Attention Deficit Hyperactivity Disorder (ADHD) is an impairing disorder affecting millions of children, adolescents and adults. Deficits in motivation are repeatedly implicated in the conceptualization of ADHD. Clinically, ADHD patients and/or their caregivers routinely complain about lack of motivation. However, experimentalists manipulate motivation using external incentives (e.g., money), while deficits in ADHD are most evident under conditions without external or immediate reward. Recent work by the investigative team has demonstrated pronounced individual differences in the extent to which healthy volunteers are able to self-stimulate ventral tegmental area (VTA) activation by imagining personalized scenarios to increase motivation. Previously, we have shown these same reward-related brain regions are dysregulated in ADHD. The overall goals of the first phase of this R21/R33 application are to 1) investigate the ability of adults with ADHD to sustain activation of the dopamine-containing regions of the midbrain without immediate extrinsic rewards; 2) to determine whether this ability can be enhanced with real-time fMRI feedback (RTFF); and 3) to assess the extent to which VTA self-activation is associated with clinically relevant motivation and cognitive endpoints. If we achieve the R21 goals, we will proceed to the second (R33) phase of the project, which will involve a small, randomized, proof-of-concept trial to compare the efficacy of RTFF and a no-feedback control condition on validated measures of ADHD functioning. If the aims of this project are achieved, we will have - for the first time - a reliabe non-pharmacological approach, free from potential adverse side effects of pharmacological interventions, for targeting brain activation in a system that is directly implicated in clinical impairment in individuals with ADHD. If our hypotheses are confirmed, this project will serve as a foundation for larger controlled trials to evaluate efficacy, effectiveness, and scalability.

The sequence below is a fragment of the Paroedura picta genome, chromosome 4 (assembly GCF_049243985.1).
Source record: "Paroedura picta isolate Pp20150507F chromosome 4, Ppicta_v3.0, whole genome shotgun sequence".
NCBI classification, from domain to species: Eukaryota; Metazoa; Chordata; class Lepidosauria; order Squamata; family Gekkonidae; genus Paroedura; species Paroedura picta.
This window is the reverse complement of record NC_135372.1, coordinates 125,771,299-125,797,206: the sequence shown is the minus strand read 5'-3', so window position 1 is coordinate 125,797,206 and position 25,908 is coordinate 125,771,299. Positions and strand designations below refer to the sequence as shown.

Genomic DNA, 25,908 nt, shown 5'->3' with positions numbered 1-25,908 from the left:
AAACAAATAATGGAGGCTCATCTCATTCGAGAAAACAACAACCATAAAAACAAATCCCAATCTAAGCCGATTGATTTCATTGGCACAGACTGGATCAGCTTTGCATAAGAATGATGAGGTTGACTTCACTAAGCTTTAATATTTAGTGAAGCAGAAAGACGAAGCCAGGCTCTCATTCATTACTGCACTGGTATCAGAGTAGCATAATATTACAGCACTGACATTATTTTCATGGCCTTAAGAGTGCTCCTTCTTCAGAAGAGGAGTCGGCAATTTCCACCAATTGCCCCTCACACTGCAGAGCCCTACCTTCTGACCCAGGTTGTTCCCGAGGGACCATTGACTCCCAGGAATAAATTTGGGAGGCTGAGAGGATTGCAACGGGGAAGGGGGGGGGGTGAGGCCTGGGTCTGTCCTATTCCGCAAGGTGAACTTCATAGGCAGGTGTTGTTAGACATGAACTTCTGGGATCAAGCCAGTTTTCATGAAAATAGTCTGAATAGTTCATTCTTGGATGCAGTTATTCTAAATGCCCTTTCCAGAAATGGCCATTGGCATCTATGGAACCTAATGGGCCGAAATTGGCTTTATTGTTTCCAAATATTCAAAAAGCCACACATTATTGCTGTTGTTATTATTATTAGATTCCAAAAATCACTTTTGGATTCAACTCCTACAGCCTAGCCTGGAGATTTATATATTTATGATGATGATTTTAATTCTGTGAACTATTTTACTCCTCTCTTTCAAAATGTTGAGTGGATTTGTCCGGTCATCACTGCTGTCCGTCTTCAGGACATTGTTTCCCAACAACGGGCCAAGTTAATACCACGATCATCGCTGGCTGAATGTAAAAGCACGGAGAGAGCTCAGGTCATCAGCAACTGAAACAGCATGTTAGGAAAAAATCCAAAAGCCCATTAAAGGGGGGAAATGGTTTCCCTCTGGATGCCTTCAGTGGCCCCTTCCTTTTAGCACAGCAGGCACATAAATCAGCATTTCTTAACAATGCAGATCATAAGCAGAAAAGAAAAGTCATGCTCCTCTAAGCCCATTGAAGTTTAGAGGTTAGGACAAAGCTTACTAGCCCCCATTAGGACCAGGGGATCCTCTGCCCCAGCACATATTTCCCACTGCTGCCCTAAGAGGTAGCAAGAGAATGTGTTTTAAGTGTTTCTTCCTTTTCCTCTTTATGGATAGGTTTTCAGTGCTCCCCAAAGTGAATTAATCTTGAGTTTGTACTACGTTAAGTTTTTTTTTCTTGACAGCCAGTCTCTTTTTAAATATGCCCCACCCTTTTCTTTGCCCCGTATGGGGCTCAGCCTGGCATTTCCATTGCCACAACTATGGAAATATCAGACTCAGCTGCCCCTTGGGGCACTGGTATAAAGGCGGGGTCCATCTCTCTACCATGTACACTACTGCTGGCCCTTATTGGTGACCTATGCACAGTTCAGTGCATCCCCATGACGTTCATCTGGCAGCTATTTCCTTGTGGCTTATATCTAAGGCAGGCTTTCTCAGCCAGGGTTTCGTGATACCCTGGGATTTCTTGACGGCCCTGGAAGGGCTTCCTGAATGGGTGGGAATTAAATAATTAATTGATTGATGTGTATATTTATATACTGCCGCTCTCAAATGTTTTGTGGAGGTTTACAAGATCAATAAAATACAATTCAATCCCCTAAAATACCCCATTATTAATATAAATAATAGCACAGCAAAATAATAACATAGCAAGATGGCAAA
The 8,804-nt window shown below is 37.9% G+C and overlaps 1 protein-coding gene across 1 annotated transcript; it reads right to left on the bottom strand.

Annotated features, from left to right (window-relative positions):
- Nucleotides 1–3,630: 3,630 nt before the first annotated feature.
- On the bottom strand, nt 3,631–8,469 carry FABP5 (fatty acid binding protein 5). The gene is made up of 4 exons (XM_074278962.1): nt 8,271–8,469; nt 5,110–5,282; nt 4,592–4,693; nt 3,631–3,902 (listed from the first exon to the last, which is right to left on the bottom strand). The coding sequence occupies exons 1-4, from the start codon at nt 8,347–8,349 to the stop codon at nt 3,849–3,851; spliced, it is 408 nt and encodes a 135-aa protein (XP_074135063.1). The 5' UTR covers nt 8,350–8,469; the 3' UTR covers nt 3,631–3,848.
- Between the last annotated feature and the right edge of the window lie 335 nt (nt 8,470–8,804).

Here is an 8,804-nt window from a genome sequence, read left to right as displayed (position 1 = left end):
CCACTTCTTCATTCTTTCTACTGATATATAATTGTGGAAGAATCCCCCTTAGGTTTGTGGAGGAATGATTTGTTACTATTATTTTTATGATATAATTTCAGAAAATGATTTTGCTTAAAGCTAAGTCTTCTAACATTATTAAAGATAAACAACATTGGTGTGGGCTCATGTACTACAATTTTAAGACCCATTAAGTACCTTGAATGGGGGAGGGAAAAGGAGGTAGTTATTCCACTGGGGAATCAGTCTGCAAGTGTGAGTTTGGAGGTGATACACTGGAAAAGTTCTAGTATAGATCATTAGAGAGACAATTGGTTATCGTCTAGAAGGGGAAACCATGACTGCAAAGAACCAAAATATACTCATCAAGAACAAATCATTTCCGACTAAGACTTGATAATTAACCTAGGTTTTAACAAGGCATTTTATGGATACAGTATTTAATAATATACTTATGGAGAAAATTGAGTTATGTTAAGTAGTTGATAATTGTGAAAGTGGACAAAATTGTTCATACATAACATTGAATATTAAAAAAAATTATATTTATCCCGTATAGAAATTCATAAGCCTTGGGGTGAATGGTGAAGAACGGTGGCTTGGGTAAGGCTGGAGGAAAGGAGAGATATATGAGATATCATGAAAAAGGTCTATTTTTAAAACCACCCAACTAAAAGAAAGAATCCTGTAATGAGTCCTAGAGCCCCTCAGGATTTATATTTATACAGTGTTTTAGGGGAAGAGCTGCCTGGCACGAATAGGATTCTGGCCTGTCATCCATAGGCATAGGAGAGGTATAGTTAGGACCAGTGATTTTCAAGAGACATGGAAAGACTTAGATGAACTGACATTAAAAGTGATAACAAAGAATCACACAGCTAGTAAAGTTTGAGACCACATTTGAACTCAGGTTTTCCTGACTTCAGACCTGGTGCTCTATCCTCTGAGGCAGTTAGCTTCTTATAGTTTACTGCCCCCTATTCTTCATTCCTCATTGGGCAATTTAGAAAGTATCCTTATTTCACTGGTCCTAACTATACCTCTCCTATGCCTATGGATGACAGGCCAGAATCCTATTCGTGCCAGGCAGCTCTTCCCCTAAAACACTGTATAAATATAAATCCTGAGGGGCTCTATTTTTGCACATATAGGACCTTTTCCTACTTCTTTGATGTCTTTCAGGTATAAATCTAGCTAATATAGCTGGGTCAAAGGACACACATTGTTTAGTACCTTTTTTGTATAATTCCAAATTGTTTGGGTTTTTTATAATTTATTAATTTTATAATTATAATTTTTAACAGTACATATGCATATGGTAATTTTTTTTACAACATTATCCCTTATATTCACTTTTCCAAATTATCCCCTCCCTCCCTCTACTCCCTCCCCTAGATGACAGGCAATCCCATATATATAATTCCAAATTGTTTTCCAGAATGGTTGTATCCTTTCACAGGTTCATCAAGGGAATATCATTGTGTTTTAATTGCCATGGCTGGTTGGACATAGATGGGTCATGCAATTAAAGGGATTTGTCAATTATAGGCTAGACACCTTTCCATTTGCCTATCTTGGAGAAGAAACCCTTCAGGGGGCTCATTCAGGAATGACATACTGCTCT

We propose to investigate the ability of individuals with Attention Deficit Hyperactivity Disorder (ADHD) to sustain activation of the dopamine-containing regions of the midbrain with intrinsic motivation and relate this ability to outcomes that are clinically relevant for those with the disorder. Adults with ADHD will be studied during functional magnetic resonance imaging and will be given feedback on their ability to activate regions of the brain associated with motivation. We expect these studies to guide the development of non-drug, individually tailored treatments to enhance motivation and clinical functioning in patients with ADHD.